When Nelson Mandela founded The Elders in 2007, he urged us to “support courage where there is fear”. Looking back at the events of 2014 and ahead to the global challenges we confront in 2015, it can seem that our world is almost paralysed by fear.
There are those for whom fear is a daily reality – people who fear for their lives and those of their loved ones; people who face the constant threat of violence, disease, or hunger.
But there are also fears that have less basis in fact – fear of change, fear of the unknown, fear of ‘the other.’ Often irrational, these fears can lead us to retreat behind barricades, turn our backs on those in need, and persecute those we see as a threat.
We see this in our reluctance to give shelter to those who flee violent conflict; in the rise of aggressive nationalism and identity politics; and in growing religious extremism and sectarianism.
And then there are the fears we all too often see in our political leaders – the fear of losing face, of losing popularity, of losing power. These concerns may seem trivial, but when our leaders are in the grip of such fears, the prospects for our world are dire indeed.
All too frequently, leaders will concern themselves with matters that are closest at hand, while the most serious issues are often more distant – geographically or in time. For example, if we fail to tackle climate change the worst effects will be suffered by future generations and by poor countries far from global power centres. And I have to ask whether we would still be struggling to find effective treatment and vaccines for Ebola if it had been a problem in the cities of Europe or North America rather than in Africa.
Today more than ever, we need far-sighted leaders who can see beyond their national boundaries and beyond the next election.
Looking back at the world’s most distinguished and respected leaders, it was never their ability to deliver tax cuts, impose strict immigration policies, or launch acts of armed aggression on other countries that earned our admiration. It was their wisdom, their integrity and their compassion for their fellow human beings.
A unique position
As Elders, we understand the constraints that can inhibit our political leaders. Several of my fellow Elders have held political office at the highest levels and are well aware of the pressures that leaders can face. This understanding, coupled with the freedom of no longer being in office, puts us in a unique position to support and encourage today’s leaders to take the courageous decisions the world desperately needs.
For example, in the past year, we have travelled to Iran and Myanmar to offer whatever help we can as these countries’ leaders take the often precarious path towards reform, greater openness, and ultimately, a more peaceful existence.
The Elders have also spoken out about the need for governments to provide greater protection for women and girls, and take a stand against the violence, discrimination and oppression they suffer in many societies.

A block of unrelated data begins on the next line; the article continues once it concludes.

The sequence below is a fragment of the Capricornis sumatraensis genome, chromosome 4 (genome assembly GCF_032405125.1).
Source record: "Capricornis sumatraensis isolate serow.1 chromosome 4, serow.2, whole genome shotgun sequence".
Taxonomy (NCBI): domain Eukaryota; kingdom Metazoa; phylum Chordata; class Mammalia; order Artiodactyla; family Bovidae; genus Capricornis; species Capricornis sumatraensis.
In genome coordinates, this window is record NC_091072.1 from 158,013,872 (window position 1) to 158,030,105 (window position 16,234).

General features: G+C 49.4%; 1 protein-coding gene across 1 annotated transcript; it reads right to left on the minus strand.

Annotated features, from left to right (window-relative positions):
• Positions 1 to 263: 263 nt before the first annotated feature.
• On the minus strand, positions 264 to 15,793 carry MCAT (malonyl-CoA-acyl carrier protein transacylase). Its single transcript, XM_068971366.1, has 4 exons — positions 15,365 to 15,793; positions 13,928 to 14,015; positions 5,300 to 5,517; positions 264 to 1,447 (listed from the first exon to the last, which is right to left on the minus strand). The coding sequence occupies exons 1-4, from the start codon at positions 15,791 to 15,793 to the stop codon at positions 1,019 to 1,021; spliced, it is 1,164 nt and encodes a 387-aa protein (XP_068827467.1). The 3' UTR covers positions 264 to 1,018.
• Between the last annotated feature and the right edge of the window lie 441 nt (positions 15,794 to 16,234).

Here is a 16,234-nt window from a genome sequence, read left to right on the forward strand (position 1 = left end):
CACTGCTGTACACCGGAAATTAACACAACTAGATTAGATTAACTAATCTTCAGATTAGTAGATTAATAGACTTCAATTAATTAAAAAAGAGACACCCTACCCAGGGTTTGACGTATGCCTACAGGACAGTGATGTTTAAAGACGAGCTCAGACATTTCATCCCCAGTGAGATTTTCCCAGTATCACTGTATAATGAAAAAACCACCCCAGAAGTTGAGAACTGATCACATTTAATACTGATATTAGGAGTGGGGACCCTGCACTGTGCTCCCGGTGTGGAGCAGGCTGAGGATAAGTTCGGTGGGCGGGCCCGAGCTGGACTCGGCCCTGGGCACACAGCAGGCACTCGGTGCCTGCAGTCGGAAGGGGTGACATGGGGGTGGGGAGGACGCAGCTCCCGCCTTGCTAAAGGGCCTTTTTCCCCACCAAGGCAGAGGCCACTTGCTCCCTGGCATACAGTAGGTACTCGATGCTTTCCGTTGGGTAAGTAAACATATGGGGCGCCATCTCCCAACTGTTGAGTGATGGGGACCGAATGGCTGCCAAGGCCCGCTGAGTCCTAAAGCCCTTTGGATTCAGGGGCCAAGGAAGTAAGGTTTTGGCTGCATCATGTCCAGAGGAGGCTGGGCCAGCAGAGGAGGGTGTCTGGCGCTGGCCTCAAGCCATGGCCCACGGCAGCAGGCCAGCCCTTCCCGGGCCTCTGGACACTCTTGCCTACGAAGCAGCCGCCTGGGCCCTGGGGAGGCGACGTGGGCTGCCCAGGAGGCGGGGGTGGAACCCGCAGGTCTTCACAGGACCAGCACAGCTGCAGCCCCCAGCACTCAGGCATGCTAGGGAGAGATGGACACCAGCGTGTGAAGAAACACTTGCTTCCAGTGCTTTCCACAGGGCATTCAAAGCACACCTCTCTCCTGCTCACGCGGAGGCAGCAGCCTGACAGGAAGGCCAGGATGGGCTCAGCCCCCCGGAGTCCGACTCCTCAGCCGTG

2015 will be a crucial year in the battle to avert a climate change catastrophe, and in the run-up to December’s Paris summit, we will be supporting efforts to secure a bold new binding agreement to cap carbon emissions. We are calling for an equitable agreement under which the world’s richer countries support the aspirations of other nations to follow a sustainable development path. Such an agreement is clearly in the interests of our entire planet but it will require far-sighted courageous action on the part of our political leaders.
They would do well to recall the words of Franklin D Roosevelt in his inaugural address as US President in 1933: “the only thing we have to fear is fear itself – nameless, unreasoning, unjustified terror which paralyzes needed efforts to convert retreat into advance.”
But Roosevelt went on to say that courageous leadership requires the understanding and support of the people. We need to make clear to our leaders what we expect of them; we need to hold them to account; but we also need to let them know that if they have the courage to do the right thing, then we will support them. We need to help them overcome their fear; share their burden; and be willing to pay the price of progress.
For progress rarely comes without a price: social change means being prepared to share; a just and ordered society means accepting constraints on our behaviour; and making peace with our enemies means being open to compromise and forgiveness.
Progress means participation
As we begin another new year, I am confident that it will be the power and willingness of ordinary citizens – especially young people – to catalyse positive change and support courageous, compassionate leadership that will make a difference. Everyone can play their part – whether it is through participation in democratic processes, through peaceful protest against injustice, through harnessing the power of social media and new modes of communication, or simply through offering support and solidarity to those in need.
This is where my greatest hopes lie for 2015. On behalf of all the Elders, I wish you a happy, healthy and peaceful year.